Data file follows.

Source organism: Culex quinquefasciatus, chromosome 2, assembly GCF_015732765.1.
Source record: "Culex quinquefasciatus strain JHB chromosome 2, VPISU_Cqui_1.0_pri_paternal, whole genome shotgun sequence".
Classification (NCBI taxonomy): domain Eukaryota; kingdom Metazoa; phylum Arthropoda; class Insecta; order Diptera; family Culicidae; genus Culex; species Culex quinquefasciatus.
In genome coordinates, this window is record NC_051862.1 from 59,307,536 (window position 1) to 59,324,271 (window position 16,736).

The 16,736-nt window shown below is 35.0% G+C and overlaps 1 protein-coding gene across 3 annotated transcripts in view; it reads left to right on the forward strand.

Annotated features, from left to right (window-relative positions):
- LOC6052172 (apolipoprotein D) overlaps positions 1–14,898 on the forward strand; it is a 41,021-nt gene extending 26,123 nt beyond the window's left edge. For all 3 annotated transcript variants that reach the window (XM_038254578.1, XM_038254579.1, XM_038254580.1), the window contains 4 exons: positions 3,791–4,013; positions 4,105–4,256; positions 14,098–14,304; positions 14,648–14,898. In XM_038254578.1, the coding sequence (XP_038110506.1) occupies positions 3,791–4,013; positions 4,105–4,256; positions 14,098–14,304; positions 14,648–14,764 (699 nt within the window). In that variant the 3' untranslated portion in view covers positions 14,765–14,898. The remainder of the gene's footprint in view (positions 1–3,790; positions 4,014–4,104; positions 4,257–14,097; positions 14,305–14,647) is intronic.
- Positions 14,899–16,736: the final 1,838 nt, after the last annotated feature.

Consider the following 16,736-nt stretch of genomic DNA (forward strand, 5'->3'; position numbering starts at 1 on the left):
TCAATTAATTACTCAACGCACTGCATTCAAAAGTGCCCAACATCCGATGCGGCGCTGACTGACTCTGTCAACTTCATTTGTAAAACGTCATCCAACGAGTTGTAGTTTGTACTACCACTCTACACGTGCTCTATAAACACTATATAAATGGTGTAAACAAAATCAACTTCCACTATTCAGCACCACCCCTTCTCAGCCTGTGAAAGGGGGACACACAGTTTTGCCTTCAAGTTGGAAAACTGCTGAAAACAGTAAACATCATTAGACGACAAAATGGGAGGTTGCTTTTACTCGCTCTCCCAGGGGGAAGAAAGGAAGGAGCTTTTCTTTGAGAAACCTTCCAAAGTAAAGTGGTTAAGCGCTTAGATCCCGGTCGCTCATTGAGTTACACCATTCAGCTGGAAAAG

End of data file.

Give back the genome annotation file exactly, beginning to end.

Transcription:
Source organism: Culex quinquefasciatus, chromosome 2, assembly GCF_015732765.1.
Source record: "Culex quinquefasciatus strain JHB chromosome 2, VPISU_Cqui_1.0_pri_paternal, whole genome shotgun sequence".
Classification (NCBI taxonomy): domain Eukaryota; kingdom Metazoa; phylum Arthropoda; class Insecta; order Diptera; family Culicidae; genus Culex; species Culex quinquefasciatus.
In genome coordinates, this window is record NC_051862.1 from 59,307,536 (window position 1) to 59,324,271 (window position 16,736).

The 16,736-nt window shown below is 35.0% G+C and overlaps 1 protein-coding gene across 3 annotated transcripts in view; it reads left to right on the forward strand.

Annotated features, from left to right (window-relative positions):
- LOC6052172 (apolipoprotein D) overlaps positions 1–14,898 on the forward strand; it is a 41,021-nt gene extending 26,123 nt beyond the window's left edge. For all 3 annotated transcript variants that reach the window (XM_038254578.1, XM_038254579.1, XM_038254580.1), the window contains 4 exons: positions 3,791–4,013; positions 4,105–4,256; positions 14,098–14,304; positions 14,648–14,898. In XM_038254578.1, the coding sequence (XP_038110506.1) occupies positions 3,791–4,013; positions 4,105–4,256; positions 14,098–14,304; positions 14,648–14,764 (699 nt within the window). In that variant the 3' untranslated portion in view covers positions 14,765–14,898. The remainder of the gene's footprint in view (positions 1–3,790; positions 4,014–4,104; positions 4,257–14,097; positions 14,305–14,647) is intronic.
- Positions 14,899–16,736: the final 1,838 nt, after the last annotated feature.

Consider the following 16,736-nt stretch of genomic DNA (forward strand, 5'->3'; position numbering starts at 1 on the left):
TCAATTAATTACTCAACGCACTGCATTCAAAAGTGCCCAACATCCGATGCGGCGCTGACTGACTCTGTCAACTTCATTTGTAAAACGTCATCCAACGAGTTGTAGTTTGTACTACCACTCTACACGTGCTCTATAAACACTATATAAATGGTGTAAACAAAATCAACTTCCACTATTCAGCACCACCCCTTCTCAGCCTGTGAAAGGGGGACACACAGTTTTGCCTTCAAGTTGGAAAACTGCTGAAAACAGTAAACATCATTAGACGACAAAATGGGAGGTTGCTTTTACTCGCTCTCCCAGGGGGAAGAAAGGAAGGAGCTTTTCTTTGAGAAACCTTCCAAAGTAAAGTGGTTAAGCGCTTAGATCCCGGTCGCTCATTGAGTTACACCATTCAGCTGGAAAAG